What Is Your Doom?

Femke Stuut


     I am doomed. Yes, thatís right... doomed. Doomed to hurt other peopleís feelings, demean and belittle them. And I fully accept that as my fate. Paradoxical? For sure, and thatís what this article is about. A paradoxical, yet powerful intervention that has an almost magical feel to it. I say almost, because it certainly isnít something that just magically happens. In fact, it is quite the opposite. It takes guts, perseverance and downright hard work to accept something you have been fighting off most of your lifeóoften without even knowing you were fighting it. At least not consciously!


In my previous article (The Spider at the Gate of Happiness, Summer, 2006) I spoke of destroying the box, and that it is easier said than done. Iím sure

most of you can agree with me on that. The thing about most boxes is that, though invisible, in our minds they feel so real that we donít even question the reality of it. We just know itís true. Even if it holds us back from everything that we would love to achieve in life. Even if it holds us back from completely unleashing the true artist that is residing within us, therefore not living the purpose of our existence. I too have been living in one of those boxes and for me the time has come to destroy it once and for all.


The idea of living inside of a box, reminded me of this novel I had to read for one of my courses back at University. It is the story of a prisoner in a Soviet prison camp, which is titled ďOne Day in the Life of Ivan DenisovichĒ by Alexander Solzhenitsyn. At one point, the writer speaks of the so-called ďSotsgorodokĒ. The Sotsgorodok is a bare field where a new building was to be built. If you were sent there to work on the building during the cold, barren days of winter, youíd be knee-deep in snow and almost freezing to death. The first thing you would have to do is to start digging holes, knocking in fence posts and stringing barbed wire around them.  Imagine that, the first thing youíd do is building a fence to keep you from running away. That was the purpose of the fence. Then, after ensuring youíd stay put, there was only one thing left to do: start building. Work hard and try to keep yourself from freezing to death.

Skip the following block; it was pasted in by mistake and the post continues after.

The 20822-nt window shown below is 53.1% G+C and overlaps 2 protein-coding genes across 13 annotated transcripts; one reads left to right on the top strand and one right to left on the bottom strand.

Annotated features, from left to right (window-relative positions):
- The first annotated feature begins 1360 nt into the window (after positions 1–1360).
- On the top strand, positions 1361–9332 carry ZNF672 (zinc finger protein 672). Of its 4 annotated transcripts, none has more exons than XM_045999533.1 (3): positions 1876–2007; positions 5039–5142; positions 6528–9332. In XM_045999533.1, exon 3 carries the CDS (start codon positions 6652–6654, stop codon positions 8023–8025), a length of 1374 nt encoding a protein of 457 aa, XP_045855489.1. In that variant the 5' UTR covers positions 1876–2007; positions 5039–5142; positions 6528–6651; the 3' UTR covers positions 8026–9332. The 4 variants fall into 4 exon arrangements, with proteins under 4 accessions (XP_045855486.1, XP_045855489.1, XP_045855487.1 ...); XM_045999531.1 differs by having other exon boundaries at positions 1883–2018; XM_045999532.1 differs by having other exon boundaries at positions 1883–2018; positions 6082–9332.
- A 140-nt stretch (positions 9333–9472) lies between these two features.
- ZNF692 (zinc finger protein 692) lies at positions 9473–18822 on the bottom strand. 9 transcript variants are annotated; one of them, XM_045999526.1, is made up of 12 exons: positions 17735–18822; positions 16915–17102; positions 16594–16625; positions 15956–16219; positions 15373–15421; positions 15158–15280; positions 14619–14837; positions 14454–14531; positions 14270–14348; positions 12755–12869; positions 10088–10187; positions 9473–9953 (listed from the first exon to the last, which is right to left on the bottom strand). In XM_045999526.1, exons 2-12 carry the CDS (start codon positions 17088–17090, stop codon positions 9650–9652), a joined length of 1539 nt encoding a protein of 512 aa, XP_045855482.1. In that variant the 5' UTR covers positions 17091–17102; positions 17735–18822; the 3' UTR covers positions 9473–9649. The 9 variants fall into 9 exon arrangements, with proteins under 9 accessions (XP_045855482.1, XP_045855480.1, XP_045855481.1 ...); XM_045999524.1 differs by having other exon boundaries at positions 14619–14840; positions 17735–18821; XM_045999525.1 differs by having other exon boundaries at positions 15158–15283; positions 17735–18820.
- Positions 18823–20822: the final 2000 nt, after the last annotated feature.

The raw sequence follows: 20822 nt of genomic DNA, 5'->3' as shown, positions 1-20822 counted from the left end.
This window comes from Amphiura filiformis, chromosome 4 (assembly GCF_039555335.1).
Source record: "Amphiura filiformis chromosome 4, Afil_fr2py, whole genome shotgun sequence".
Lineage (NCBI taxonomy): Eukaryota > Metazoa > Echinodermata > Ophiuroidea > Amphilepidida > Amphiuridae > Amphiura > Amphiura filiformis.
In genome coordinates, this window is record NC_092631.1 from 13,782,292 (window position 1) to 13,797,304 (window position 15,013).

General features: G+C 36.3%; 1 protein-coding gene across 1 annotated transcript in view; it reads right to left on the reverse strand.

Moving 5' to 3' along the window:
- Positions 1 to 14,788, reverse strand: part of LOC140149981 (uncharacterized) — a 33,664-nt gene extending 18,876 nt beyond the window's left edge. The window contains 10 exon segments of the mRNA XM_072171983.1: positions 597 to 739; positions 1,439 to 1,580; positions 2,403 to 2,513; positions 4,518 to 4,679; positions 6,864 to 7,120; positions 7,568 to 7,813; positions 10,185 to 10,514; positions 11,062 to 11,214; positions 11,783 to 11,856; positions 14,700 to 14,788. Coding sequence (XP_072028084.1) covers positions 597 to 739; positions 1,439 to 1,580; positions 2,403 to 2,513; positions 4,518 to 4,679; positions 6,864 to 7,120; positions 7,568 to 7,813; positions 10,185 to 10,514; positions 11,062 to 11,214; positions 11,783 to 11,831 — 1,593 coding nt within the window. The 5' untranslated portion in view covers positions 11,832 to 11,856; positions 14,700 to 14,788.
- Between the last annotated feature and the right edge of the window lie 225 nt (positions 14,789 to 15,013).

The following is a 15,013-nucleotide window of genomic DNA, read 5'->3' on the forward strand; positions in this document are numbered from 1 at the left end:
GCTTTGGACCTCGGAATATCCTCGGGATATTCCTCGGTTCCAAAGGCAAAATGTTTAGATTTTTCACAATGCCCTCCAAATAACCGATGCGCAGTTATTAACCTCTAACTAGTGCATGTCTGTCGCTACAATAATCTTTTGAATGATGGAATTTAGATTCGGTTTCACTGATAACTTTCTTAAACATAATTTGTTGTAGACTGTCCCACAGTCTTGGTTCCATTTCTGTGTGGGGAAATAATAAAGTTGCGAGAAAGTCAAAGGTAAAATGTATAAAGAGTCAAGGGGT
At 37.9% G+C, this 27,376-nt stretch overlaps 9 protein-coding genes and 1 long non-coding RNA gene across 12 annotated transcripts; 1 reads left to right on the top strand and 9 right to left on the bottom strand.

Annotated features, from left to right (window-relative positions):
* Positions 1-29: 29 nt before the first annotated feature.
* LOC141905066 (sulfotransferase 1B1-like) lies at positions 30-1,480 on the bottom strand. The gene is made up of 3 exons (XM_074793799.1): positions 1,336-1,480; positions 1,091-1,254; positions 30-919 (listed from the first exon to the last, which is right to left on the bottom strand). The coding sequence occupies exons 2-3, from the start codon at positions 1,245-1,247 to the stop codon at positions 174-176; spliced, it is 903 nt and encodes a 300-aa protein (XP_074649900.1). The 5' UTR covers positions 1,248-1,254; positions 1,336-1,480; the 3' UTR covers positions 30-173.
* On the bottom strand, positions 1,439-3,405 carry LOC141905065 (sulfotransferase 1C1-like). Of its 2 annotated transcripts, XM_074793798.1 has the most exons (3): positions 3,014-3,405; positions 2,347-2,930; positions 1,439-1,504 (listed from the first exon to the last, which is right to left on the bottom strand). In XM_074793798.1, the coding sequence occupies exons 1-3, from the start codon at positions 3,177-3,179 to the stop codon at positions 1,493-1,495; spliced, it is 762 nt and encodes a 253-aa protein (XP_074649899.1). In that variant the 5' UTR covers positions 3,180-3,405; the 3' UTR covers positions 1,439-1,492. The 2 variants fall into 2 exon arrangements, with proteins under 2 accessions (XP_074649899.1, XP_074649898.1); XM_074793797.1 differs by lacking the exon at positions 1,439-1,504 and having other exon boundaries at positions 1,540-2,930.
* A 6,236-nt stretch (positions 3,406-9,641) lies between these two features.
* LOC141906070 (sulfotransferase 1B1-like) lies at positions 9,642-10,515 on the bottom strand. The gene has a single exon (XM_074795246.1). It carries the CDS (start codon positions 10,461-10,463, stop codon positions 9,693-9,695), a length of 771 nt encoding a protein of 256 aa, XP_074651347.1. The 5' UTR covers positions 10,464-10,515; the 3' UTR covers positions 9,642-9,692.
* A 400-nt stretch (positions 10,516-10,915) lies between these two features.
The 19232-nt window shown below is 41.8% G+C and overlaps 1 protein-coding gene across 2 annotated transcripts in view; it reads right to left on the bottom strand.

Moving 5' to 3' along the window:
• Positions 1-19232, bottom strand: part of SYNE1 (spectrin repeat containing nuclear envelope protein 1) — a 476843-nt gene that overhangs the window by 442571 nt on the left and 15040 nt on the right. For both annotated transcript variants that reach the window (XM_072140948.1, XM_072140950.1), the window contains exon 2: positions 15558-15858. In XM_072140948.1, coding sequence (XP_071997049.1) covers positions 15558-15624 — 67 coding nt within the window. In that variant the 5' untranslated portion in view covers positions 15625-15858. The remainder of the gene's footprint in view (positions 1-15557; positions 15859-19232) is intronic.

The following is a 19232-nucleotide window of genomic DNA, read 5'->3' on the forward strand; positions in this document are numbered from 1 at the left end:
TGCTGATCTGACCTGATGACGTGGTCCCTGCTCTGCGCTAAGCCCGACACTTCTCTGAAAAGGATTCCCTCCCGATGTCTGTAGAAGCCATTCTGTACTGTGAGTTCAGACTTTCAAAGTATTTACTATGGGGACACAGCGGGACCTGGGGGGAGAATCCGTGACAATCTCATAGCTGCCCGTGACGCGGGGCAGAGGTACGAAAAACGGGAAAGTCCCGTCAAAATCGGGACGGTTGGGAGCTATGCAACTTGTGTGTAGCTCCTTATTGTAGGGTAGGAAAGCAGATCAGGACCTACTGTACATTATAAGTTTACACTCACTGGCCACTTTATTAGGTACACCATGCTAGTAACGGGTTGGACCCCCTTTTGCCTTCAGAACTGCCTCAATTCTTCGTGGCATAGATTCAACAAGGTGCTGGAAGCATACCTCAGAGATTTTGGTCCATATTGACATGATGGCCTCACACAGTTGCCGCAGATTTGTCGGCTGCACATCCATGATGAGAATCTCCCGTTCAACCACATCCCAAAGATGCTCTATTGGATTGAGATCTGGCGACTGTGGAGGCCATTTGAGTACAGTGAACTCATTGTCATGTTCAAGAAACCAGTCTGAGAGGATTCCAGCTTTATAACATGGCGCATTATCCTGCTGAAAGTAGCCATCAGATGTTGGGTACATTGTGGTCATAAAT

From the time that we are born, ideas and beliefs brought forth by family and society have formed and shaped us into the persons that we are today. Thatís because we essentially learn by modelling the people closest to us. We mimic them and through it we adopt their model of the world as our own. If we are lucky, a lot of the thought patterns will be supporting and valuing of self. Unfortunately, thatís not always the case, and the beliefs that we take in might be viewed as the symbolical fence around our Sotsgorodok, holding us back from our true desires in life. They feel like the truth, donít they? Like something that is not just a feeling anymore, but something that we know is true. Or worse, it becomes who we are. Even though inside it is cold, lonely and hard work, there is just no way of challenging what feels like the ultimate truth. And the only thing left to do is to start building our own house within the boundaries of the fences.